My motivation is that people deal with disasters better when they have a sense of being informed. Traditional disaster relief organizations, however, have to do that through the commercial media, who are rather cumbersome and have their own interests (i.e., 'what bleeds, leads') which can distort news coverage.

Texting from PDAphones and Moport can overcome that bias, and can allow people a better sense of what's going on.

Rumor Control, of course, must be addressed, as there will always be folks who delight in lying for the sake of sensationalism. This may be accomplished by allowing certified sources (i.e., Red Cross, Salvation Army, other VOADS {Voluntary Organizations Active in Disasters} ) plus government agencies (police traffic departments, state highway departments) to have a special rating affixed to their statements. Yes, sometimes authority must be questioned, but through the transparent process of a Moport, we will likely get useful information from the authorities.

Wouldn't you feel better in a disaster if you had an independent channel of information through your mobile phone (that is, for as long as it works.. since ATT, Nextel, and T-Mobile can only support about sixty callers per cell, and Qwest, Sprint and Verizon only about thirty?)


This is a spoof, this is only a spoof...

A recent analysis of the Emergency Alert System, which replaced the Emergency Broadcast System (itself heir to CONELRAD), shows the hackability of emergency alerts.

The EAS was launched in 1997 to replace the cold-war era Emergency Broadcast System known best for making the phrase "this is only a test" a cultural touchstone. Like that earlier system, the EAS is designed to allow the President to interrupt television and radio programming and speak directly to the American people in the event of an impending nuclear war, or a similarly extreme national emergency. The system has never been activated for that purpose, but state and local officials have found it a valuable channel for warning the public of regional emergencies, including the "Amber Alerts" credited with the recovery of 150 abducted children.

As first reported by SecurityFocus nearly two years ago, the EAS was built without basic authentication mechanisms, and is activated locally by unencrypted low-speed modem transmissions over public airwaves. That places radio and television broadcasters and cable TV companies at risk of being fooled by spoofers with a little technical know-how and some off-the-shelf electronic components. Under FCC regulations, unattended stations must automatically interrupt their broadcasts to forward alerts, making it possible for even blatantly false information to be forwarded without first passing human inspection.

The FCC's review follows a detailed report on the EAS produced by the non-profit Partnership for Public Warning (PPW) in February, which noted that "EAS security is now very much an issue."

"Since attacks involving chemical or biological weapons are likely to require use of the EAS system to provide official alert information to the public, it is possible that an attacker could decide to cripple the EAS or use it to spread damaging disinformation," reads the PPW report.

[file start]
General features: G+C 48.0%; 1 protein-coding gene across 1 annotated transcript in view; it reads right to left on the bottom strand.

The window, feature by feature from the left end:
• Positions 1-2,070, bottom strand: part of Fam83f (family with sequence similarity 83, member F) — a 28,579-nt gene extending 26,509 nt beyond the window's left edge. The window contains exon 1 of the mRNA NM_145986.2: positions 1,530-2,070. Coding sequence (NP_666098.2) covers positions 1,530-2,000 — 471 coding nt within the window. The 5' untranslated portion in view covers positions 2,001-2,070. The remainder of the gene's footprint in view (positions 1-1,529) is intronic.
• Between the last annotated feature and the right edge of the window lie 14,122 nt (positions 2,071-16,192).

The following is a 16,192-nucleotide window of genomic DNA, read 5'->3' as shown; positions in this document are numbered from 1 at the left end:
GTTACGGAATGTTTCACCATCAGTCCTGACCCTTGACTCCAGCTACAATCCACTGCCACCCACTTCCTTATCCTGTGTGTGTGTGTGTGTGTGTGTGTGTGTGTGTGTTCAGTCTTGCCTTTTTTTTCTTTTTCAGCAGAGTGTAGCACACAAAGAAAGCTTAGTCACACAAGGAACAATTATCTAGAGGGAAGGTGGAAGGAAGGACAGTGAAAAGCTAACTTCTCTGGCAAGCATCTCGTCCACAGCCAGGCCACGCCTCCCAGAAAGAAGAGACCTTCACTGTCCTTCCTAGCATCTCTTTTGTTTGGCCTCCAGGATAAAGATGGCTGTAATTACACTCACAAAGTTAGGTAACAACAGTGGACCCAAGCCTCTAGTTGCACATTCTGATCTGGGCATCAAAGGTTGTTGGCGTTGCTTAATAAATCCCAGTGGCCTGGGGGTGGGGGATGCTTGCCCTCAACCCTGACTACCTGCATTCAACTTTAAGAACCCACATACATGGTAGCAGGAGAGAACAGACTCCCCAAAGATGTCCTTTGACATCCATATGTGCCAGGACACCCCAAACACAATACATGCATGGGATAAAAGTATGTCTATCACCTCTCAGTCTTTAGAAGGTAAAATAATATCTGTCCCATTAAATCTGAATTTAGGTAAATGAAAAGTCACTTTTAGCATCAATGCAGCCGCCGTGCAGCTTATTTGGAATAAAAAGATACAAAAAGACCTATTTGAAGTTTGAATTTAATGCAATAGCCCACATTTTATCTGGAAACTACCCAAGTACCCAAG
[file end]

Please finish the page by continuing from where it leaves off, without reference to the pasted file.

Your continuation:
So, some reasonable alternative to EAS is needed; if the system can be hacked, then a DOS attack or a series of 'cry wolf' false alarm spoofs would render the system useless, as it's been predicted that false alarms would lead people to ignore it. That would be a nice complement to a terrorist action, now, wouldn't it?

An SMS-based system, to address the 2/3 of Portland-area folks with cellphones, would be a nifty idea, and cheap (since it uses existing infrastructure). I've proposed it to the Director of Portland's Emergency Management office. Here's a Washington Post article (free, registration required) describing their system.


Pentagon Abandons Microsoft for "Commander's Digital Assistant"

Here's a BargainPDA report on how the new ruggedized PDA (whoops, CDA, or "Commander's Digital Assistant" will use Linux, instead of Microsoft's PocketPC. I can see that; I would not want to have my CDA hacked by a virus or stuck in a reboot cycle when out on a mission.


430 ELE NEAs documented, more on their way; but, wait, there's more....

> http://news.bbc.co.uk/1/hi/sci/tech/3553368.stm

ELE = Extinction Level Event

NEA = Near Earth Asteroid

So: when do we expect that particular doom?

Well, I don't know when it will occur, and neither do the experts, beyond 'soon' (in geological terms). But, then I moved from Collier County, Florida (where the highest point is 17' above mean high tide) a dozen years ago, after I read LUCIFER'S HAMMER, right after I read ON THE SLOPES OF VESUVIUS.

I think Dr. Pournelle and The Admiral both provided a Clue.. and now, I live in cheeful, happy, mountainous Oregon, with in-laws who have a spread at 2,200' on the other side of the Cascades.

> And is there a way to trigger such things?

The article suggested a volcanic eruption would be required, and we don't know how to trigger those any more than we know how to set off an earthquake. There may be some Russians still around who worked on their equivalent of PLOWSHARE, or maybe some Chinese know (shall we send a
Hugh Gregory in to find out?)

However, we can monitor movement on that rockpile with GPS-equipped transponders, as well as monitor the E-layer for seismic strangeness, and listen to extra-long-wave radio; a very good description of the latter, including specifics on receiver construction, was published in the Fall 1990 WHOLE EARTH REVIEW on pp. 101-104.

Add-ons for Gmail

Add-ons for Gmail


Funny du jour

Here's the yock of the day.


De-gunking your PC

Here's a very useful summary of how to maintain your Windows PC's software. Of course, you have to clean your desktop machines to remove the dust, lint and hair which accumulate within and block the cooling air flow, but this is a good start for all Windows users.